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By Alexandra Fradelizio | m/Oppenheim.Org Writer
In 1974, members of the Jewish community in Los Angeles saw a gap in legal services for aging, low-income individuals who were facing eviction and other pressing issues. A group of volunteers that included rabbis and lawyers rented out the storefront of a kazoo shop and assisted residents in saving their homes. As word spread about their services, the community members were surprised to see the vast outpouring of individuals across different backgrounds and ages who desperately needed their help. While many things have changed in the 45 years since that volunteer group was formed, legal aid for the most vulnerable Los Angeles residents remains constant. Bet Tzedek is continuing the mission of its initial volunteers by providing counseling to those facing obstacles.
“We think of ourselves as a gap filler for the community in emergencies, so whenever there is a new crisis and no one else is able to step in and fill the void in assistance, Bet Tzedek thinks of itself as the agency tasked with jumping into the fray and helping those who have nowhere else to turn,” states President & CEO Jessie Kornberg, who first became involved with the organization when she volunteered as a law school student.
Last year, Bet Tzedek served more than 40,000 people
who earned less than $1,500 per month in household income. The organization primarily specializes in elder and disabled law, workers and immigration rights, and other areas of legal defense that impact individuals nationwide. Over the years, Bet Tzedek’s team has guided residents who were involved in pressing social cases, including West Hollywood’s AIDS crisis in the 1980s and the Northridge earthquake in 1994. Ultimately, the organization strongly believes “the law can be used as a tool for social justice,” says Vice President of External Affairs Allison Lee.
The most urgent case currently being addressed by the organization is their litigation challenging Property Assessed Clean Energy (PACE) predatory lending schemes, which target mostly elderly, non-English speaking residents. More than 15,000 individuals are involved in the class-action lawsuit that names authorized Los Angeles County administrators who convinced residents to borrow against their home equity in order to make clean energy improvements. If the lawsuit is not resolved in their favor, explain Kornberg and Lee, the residents will likely become homeless.
Additionally, Bet Tzedek is fighting against low wage violations across the city, which totals to $3 billion annually. Los Angeles claims to have a minimum wage of $15 an hour, but many garment, car wash, warehouse, restaurant, and domestic workers earn $2-3 an hour. Garment workers are especially facing unsafe working conditions, placing them more at risk compared to others.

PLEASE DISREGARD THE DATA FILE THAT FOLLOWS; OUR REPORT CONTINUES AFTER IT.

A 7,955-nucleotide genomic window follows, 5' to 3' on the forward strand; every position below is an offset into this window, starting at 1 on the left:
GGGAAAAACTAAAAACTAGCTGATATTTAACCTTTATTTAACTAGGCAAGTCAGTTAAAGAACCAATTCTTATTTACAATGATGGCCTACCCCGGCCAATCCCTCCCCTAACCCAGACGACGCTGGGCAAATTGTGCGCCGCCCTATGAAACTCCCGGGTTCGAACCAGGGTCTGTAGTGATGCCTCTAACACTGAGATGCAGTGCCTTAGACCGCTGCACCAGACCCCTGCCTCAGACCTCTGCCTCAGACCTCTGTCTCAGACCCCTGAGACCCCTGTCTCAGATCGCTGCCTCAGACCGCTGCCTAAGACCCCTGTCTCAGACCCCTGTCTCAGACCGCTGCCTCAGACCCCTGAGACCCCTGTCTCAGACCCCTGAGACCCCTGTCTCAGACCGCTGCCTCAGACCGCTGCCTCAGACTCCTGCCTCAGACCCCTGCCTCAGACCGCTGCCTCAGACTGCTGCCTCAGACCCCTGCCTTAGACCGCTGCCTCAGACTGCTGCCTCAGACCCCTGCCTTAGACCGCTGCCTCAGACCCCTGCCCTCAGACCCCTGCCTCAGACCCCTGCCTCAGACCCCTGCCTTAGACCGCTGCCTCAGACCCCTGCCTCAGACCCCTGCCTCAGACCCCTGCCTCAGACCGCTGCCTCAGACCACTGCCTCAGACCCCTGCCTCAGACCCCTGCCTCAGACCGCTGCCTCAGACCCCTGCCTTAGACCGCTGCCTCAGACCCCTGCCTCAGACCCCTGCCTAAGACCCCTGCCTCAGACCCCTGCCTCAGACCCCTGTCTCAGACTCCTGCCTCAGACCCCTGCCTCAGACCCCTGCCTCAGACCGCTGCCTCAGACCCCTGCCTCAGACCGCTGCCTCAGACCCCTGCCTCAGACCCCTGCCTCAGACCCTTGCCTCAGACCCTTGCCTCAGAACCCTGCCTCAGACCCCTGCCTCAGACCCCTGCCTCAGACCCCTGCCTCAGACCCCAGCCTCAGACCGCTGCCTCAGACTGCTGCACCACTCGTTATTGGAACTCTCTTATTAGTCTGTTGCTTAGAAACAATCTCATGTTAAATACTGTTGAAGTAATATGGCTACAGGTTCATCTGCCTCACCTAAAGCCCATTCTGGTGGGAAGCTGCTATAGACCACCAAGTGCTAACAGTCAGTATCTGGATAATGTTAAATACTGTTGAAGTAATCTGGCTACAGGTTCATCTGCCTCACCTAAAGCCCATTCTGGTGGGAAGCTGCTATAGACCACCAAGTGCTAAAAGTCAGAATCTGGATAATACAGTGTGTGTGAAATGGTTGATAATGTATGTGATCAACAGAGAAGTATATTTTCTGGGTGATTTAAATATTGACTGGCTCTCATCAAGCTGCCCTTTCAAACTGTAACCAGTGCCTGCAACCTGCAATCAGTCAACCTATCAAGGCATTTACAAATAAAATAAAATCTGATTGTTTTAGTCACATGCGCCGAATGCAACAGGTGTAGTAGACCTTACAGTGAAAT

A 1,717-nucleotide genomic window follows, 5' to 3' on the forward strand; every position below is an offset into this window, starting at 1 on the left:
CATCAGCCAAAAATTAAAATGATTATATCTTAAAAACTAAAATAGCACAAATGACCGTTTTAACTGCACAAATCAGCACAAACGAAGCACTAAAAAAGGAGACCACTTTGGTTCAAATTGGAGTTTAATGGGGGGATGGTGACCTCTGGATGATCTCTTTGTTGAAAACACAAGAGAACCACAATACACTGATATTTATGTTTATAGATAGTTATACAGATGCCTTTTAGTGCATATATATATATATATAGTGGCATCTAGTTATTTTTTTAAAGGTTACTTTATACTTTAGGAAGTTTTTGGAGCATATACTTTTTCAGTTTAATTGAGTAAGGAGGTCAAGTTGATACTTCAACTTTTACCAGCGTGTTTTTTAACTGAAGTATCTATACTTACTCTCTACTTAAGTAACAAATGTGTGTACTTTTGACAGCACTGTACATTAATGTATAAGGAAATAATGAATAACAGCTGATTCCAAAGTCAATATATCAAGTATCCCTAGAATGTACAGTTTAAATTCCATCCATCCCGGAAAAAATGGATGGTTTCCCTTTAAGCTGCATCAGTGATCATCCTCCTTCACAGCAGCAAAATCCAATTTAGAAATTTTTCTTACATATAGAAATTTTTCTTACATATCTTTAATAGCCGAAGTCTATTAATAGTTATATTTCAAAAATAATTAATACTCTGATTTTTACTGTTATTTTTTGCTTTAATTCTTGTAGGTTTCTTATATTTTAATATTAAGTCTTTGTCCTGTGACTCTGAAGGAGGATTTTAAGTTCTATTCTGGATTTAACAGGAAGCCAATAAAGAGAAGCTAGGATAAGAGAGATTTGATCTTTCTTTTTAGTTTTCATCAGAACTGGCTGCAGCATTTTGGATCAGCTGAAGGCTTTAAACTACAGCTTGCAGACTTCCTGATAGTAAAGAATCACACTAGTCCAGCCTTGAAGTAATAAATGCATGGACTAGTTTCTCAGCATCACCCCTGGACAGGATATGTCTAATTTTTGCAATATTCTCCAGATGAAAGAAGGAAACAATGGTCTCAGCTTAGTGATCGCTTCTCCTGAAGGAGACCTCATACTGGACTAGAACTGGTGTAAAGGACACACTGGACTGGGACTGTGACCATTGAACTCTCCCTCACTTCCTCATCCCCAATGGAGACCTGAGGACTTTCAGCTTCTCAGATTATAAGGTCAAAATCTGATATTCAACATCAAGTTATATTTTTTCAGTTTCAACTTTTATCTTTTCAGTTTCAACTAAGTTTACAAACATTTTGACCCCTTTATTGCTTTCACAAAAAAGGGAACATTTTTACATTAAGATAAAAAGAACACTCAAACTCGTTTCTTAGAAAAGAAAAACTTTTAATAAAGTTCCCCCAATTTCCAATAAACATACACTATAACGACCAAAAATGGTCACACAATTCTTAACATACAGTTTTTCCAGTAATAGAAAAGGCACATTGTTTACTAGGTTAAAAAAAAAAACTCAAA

In order to provide the best legal support to their clients, Bet Tzedek relies on a team of 1,000 volunteers each year. The volunteers, who range from high school and college students to retired judges and attorneys, assist with administrative tasks and provide their expertise on cases. Active lawyers also reserve time in their busy schedules to help Bet Tzedek’s clients free of charge.
Nothing we do could reach the number of people that we serve if we didn’t have incredible volunteers,” says Kornberg.
Despite their successes, Bet Tzedek has faced challenges throughout their history. After the 2008 financial collapse, the organization saw a decrease in donations and government funds, two key sources of their funding. While Bet Tzedek has recovered financially, the number of those who seek legal counsel greatly outweighs the number of active lawyers. For every one attorney available, there are about 8,000 eligible clients who desperately need assistance.
“There is no amount of philanthropy that will equalize that equation,” states Lee.
Regardless of this dire statistic, Bet Tzedek is driving forth its mission, one that has not deviated in its 45 years of existence. In the upcoming years, the organization plans to increase outreach in order to recruit more lawyers and volunteers. However, Kornberg and Lee recognize salaries for legal aid attorneys need to increase in order to compete with government and private law firm jobs.
“We need to be realistic about how you pay someone who changes the world for the better, and we need to do better,” explains Kornberg.
Nevertheless, Bet Tzedek remains committed to bringing justice to Los Angeles, one resident at a time.